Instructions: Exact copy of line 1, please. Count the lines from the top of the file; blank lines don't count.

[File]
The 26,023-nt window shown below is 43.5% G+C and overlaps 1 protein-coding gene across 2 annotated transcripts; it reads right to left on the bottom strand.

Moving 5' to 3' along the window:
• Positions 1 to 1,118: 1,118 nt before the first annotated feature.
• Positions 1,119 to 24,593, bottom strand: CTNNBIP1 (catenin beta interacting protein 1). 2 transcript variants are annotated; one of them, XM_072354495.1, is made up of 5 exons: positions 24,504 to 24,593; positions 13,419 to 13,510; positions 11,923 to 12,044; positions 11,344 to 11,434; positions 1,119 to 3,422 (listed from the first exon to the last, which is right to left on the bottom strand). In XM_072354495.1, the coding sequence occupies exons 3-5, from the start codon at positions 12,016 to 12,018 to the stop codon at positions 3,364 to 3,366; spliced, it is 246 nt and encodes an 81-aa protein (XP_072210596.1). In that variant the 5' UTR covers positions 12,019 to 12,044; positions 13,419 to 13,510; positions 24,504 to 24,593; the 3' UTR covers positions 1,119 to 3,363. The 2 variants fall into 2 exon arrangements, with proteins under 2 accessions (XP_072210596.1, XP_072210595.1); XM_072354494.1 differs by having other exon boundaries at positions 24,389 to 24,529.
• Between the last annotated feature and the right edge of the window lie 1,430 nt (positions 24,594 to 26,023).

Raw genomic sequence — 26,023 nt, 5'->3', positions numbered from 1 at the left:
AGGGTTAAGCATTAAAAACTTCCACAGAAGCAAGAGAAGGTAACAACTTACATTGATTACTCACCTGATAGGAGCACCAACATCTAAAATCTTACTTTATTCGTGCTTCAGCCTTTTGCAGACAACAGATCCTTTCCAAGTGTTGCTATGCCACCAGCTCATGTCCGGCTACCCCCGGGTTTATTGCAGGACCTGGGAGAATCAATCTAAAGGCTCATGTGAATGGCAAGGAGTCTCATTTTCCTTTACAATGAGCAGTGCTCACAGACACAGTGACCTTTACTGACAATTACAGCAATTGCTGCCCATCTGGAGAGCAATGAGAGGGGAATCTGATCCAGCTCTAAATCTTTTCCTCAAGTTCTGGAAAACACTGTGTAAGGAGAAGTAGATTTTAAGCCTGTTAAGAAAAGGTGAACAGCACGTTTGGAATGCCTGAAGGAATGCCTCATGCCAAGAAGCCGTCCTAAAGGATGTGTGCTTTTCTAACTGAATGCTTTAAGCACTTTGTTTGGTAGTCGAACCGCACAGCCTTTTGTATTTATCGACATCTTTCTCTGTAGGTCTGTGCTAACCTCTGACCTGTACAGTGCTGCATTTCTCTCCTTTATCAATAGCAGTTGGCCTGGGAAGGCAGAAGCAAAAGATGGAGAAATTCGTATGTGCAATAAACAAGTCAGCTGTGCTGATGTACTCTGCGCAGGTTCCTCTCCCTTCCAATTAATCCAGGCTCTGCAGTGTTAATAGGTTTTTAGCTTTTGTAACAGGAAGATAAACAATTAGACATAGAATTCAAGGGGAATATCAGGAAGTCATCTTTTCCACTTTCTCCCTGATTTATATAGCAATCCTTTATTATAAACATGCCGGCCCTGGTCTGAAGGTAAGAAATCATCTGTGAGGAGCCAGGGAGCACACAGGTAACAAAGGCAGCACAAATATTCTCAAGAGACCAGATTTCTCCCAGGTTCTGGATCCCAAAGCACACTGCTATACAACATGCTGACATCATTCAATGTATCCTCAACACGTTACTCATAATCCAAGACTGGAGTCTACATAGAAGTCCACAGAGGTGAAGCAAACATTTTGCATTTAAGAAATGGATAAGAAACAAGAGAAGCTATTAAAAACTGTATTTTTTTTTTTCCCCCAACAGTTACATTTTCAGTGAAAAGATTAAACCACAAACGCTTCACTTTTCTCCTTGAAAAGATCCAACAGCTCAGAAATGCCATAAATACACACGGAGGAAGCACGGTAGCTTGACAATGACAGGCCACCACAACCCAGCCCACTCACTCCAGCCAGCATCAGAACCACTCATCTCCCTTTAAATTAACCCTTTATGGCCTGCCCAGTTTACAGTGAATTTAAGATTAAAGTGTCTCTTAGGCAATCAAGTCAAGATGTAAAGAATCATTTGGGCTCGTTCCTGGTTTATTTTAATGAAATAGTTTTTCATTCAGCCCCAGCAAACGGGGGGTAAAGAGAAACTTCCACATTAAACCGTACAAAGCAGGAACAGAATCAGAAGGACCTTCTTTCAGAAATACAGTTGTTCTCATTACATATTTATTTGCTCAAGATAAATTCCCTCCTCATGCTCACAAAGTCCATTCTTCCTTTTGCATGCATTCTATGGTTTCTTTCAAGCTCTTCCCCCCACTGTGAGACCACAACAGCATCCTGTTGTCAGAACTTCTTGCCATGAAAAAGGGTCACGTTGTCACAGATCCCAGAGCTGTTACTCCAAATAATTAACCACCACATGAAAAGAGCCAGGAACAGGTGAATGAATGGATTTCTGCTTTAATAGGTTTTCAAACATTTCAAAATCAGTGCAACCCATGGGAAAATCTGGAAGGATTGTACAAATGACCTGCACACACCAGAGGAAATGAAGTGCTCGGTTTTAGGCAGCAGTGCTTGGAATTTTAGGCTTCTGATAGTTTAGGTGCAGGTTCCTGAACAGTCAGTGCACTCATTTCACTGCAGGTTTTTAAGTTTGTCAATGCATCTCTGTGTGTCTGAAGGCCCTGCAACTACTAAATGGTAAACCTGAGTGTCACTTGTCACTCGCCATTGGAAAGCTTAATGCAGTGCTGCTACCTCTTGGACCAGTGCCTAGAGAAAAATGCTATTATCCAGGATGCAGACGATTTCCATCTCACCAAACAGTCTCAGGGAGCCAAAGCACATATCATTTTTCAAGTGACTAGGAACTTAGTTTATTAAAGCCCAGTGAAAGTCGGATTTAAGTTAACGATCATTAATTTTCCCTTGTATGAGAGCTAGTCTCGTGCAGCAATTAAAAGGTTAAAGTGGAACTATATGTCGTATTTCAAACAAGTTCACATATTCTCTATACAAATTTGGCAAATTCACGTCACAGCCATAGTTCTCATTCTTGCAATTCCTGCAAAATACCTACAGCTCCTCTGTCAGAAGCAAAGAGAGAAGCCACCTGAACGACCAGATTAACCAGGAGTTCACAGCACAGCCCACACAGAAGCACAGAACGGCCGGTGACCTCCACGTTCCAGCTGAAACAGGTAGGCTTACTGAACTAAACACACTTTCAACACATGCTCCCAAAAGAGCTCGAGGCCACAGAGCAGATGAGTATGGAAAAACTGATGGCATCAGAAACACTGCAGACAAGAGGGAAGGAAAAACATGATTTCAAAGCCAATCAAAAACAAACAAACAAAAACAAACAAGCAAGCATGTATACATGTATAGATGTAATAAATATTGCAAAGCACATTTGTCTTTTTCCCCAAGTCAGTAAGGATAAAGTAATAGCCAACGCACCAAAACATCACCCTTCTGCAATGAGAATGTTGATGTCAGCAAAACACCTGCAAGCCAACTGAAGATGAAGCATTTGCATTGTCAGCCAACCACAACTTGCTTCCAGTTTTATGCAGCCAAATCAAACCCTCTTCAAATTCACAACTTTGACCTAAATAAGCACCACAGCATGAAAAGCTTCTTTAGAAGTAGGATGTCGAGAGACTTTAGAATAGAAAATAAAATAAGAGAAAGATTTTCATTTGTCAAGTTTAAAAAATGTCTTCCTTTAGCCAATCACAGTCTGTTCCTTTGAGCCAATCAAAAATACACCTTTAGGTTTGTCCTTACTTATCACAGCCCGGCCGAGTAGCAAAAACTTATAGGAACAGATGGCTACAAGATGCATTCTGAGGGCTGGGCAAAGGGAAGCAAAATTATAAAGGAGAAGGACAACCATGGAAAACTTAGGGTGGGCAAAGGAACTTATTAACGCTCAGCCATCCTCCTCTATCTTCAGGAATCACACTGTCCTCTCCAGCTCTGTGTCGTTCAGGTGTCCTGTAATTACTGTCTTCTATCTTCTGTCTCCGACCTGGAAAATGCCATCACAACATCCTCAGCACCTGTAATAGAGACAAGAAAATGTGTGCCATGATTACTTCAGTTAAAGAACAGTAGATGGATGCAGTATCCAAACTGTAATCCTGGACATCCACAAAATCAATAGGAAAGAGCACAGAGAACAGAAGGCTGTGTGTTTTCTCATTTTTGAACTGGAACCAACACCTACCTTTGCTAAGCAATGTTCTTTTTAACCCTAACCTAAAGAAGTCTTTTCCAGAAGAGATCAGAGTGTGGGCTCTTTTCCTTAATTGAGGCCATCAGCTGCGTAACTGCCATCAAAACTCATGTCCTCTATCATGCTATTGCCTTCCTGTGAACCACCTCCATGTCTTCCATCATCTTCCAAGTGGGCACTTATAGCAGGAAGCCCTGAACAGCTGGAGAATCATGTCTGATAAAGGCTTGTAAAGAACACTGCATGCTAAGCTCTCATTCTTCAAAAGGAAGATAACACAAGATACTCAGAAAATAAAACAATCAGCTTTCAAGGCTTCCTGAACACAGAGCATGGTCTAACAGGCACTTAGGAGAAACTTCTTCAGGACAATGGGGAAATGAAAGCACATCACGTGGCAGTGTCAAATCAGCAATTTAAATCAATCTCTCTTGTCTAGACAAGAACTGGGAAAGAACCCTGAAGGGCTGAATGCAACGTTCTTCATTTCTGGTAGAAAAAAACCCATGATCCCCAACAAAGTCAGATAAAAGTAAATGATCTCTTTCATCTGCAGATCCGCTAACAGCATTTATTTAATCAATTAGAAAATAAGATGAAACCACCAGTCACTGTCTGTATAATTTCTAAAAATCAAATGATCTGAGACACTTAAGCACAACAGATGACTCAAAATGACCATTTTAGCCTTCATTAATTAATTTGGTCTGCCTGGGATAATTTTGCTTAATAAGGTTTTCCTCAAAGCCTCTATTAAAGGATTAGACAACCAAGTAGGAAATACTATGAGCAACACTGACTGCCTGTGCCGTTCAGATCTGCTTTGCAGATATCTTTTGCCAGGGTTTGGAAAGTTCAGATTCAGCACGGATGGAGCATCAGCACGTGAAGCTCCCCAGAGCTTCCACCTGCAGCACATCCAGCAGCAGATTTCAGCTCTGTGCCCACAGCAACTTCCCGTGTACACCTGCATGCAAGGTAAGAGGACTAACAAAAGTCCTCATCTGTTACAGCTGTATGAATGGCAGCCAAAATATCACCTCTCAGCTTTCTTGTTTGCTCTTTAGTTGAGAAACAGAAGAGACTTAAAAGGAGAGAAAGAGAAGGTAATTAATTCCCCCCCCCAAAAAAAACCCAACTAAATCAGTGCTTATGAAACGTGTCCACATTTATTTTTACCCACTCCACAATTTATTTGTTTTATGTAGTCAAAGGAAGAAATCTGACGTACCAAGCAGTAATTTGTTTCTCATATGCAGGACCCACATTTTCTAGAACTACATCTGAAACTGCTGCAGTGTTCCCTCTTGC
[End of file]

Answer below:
The 26,023-nt window shown below is 43.5% G+C and overlaps 1 protein-coding gene across 2 annotated transcripts; it reads right to left on the bottom strand.